“What makes you think that I do, Liam?” I snapped. Being surrounded by Oz’s junk constantly mocking me, I’d become keenly aware of how little I knew about anything. Liam was depending on my help when I could barely keep my head above water. I was just going to let him down.

“Didn’t you tell me that with most of the stuff you’re working with, all you have to go on is like the serial and model numbers and maybe a logo or something?”

“Uh yeah, but…” Damn. My brain didn’t boot properly or what. I leaned back and took in all the racks crammed with Oz’s techno treasure hoard. Liam was right, that was exactly what I did all day — solve the puzzle for each mystery item.

“Let me see that page again. I’m not making any promises, though. It usually takes me weeks of hunting to narrow things down and the brain’s a little short on horse power at the moment.”

Liam typed something on his keyboard and the manual page popped up on my screen. The scan was crisp enough that I could read all the fine print, but the ink had faded over time so it was mostly unintelligible.

“I tried enhancing it, but no luck.”

“That may not matter. I recognize that logo.” That blobby squiggle that was supposed to be an abstraction of a sound wave or something was stamped on a whole swath of Oz’s LED riddled puzzle boxes.

“Seriously?” Liam’s voice cracked like the barely pubescent boy that he was.

“Hold on a sec,” I said, getting up.

“Where are you going?”

“Just give me a minute.” I leaned back in to give Liam a reassuring smile. It wasn’t affective.

“I guess I’ll wait right here then…”

My legs were noodles as I walked around the oversized desk and over to one of the many sagging metal shelves. It was hard to distinguish one thing from the next the way it was all packed in. If Oz had any kind of organizational system, I had yet to figure it out. There was no easy way of extracting anything other than pulling things out and hoping nothing landed on my feet. And I had no way of knowing what I was looking for until I saw it. Man, I wish that set of specs hadn’t been smashed to bits. It would make picking through all this so much easier.

“What are you doing?” Liam asked as things got a little noisy. The shelves creaked a whole lot whenever I moved anything on them. It wigged me out. One of these days, the whole thing was going to topple over and crush me. I was kind of surprised that it hadn’t happened already.

“You really have no patience, do you?” I said, wrestling with a heap of cable that had fallen on top of me.

“Sorry!”

There was a large black panel that had to be what I’d been searching for on a shelf level with my chest. It was easy enough to get to, but piled on top were several more bundles of cable, a stack of ancient motherboards and some other unidentified odds and sods. The smart thing to do would have been to clear it all off, but who had time for that? It didn’t look like a lynch pin or anything. So what was the harm? Grabbing hold of the two protruding corners, I gave it a yank, which I regretted immediately as my whole body protested the strenuous effort.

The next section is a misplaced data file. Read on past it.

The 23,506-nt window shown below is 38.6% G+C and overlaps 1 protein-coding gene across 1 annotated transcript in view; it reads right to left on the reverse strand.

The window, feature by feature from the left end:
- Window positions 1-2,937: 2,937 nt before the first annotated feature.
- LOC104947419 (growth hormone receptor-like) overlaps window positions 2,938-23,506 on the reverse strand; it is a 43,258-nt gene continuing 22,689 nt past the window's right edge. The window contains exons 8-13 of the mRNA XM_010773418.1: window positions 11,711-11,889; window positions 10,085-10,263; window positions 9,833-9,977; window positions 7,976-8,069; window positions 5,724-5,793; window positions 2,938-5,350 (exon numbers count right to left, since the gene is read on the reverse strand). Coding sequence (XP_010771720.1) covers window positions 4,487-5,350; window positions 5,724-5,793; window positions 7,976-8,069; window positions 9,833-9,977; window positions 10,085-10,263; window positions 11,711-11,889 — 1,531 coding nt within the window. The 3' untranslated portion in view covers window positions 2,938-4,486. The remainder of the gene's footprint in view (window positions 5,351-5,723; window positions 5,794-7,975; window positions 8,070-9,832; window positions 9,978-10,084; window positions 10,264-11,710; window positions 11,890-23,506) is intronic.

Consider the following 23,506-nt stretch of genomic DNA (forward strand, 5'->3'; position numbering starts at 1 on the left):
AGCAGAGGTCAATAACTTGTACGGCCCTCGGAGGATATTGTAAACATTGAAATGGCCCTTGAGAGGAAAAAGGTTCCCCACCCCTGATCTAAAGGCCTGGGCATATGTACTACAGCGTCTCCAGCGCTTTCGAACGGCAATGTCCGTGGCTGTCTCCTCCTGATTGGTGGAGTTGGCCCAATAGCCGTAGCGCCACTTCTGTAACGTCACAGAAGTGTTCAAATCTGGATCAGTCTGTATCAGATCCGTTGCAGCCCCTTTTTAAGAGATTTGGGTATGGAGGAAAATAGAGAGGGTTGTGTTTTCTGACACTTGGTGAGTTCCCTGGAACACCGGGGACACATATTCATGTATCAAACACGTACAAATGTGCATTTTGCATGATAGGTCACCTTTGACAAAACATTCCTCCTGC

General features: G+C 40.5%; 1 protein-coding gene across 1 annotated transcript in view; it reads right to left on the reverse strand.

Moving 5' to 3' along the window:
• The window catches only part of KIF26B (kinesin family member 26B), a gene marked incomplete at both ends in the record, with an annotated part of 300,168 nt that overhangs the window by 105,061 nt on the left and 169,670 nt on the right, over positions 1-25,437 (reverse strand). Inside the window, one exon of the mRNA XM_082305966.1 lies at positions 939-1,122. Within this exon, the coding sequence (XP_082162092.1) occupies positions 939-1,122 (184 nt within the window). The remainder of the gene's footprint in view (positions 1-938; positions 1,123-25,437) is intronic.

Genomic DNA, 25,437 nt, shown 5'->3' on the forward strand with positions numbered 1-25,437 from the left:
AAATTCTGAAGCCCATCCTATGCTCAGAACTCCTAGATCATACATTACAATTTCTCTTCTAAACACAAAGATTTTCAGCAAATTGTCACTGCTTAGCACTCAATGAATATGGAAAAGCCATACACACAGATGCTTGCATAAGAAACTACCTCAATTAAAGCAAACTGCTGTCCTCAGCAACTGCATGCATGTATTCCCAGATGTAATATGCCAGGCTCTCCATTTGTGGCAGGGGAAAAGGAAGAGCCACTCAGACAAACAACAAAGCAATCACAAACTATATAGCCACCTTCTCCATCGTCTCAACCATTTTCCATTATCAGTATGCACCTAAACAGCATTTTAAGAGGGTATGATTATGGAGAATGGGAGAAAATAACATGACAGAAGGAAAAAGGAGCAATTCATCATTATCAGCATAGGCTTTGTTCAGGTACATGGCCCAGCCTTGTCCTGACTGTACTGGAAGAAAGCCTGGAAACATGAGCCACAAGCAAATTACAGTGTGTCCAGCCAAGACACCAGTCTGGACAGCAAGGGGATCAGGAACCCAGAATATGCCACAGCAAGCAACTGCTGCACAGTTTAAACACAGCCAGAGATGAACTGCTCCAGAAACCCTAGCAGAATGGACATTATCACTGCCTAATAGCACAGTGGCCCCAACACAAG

And damn that sucker was heavy. It didn’t even budge, but the whole shelf was swaying too and fro. It sounded like I was wrestling with a horny robot bear or something. Surprisingly, the neighbours had never complained despite this kind of ruckus happened fairly often. Bracing the shelf with my foot, I gave it another good yank. This time, the panel slid out a few inches. There was no indication of a landslide starting so I tugged on the panel again and that was all it took. The sudden shift in weight knocked me flat on my ass. Of course, the void where the panel had been didn’t last long. Within seconds, the piles on either side shifted and collapsed. Like a beast that’d been gutted, it all fell to the ground in a fluid, messy pile.

“Mother fucker!” I exclaimed, diving clear of it. That was going to be a bitch to clean up…

“What was that? Lilith, are you okay?” Liam sounded so panicked that I laughed. This was far from the worst avalanche this apartment had seen.

“Just a friendly reminder of how gravity works,” I said, dumping the panel on my desk. Liam jumped.

“You’re bleeding,” he said, pointing.

“What? Oh, it’s fine.” I looked down to see a descent gash on my arm. When did that happen? Now that I’d noticed it, the scrape started to smart.

“So what’s with the box?” He asked, leaning forward to get a better look. I turned it around so he could see the logo and brand name stamped on it.

“You’re looking for something made by Sinusoid. They made audio equipment like twenty years ago before going bust.”

“That’s fantastic! I can definitely work with that!” He said, excitedly attacking his keyboard.

“Glad I could help…” That was a lot easier than I expected. Last time he needed help, it involved going to flea markets all over ThisCity and sifting through way too many bins of mouldering junk. I stared wistfully at the Sinusoid panel when a thought occured to me. Liam’s scan was still up on the screen…

“No fucking way.”

“What’s wrong?” Liam’s head snapped up and the typing stopped.

“M-TA80-128-L-46W90AB”

“Yeah, that’s what I’m looking for.”

“No, that’s the model number of this thing,” I said, pushing it away from me.

“What?” He stared, slack-jawed.

“I’m fucking holding it. Looks like your finder voodoo isn’t lost after all.” Nervous laughter peeled out of me. For a brief moment I was aware of the machinations of the universe working around me and how incredibly, intensely small I truly was. Liam still stared, dumbfounded.

“So, uh, how much do you want for it?” He asked when he was able to speak again.

“Umm…” I was still recovering from the moment of extreme existential awareness. “Nothing? You can just have it.”

“Come on, I have to give you something. You’re totally saving my ass here. And my client is shelling out some serious bank.”

“I don’t know that it’s worth anything…”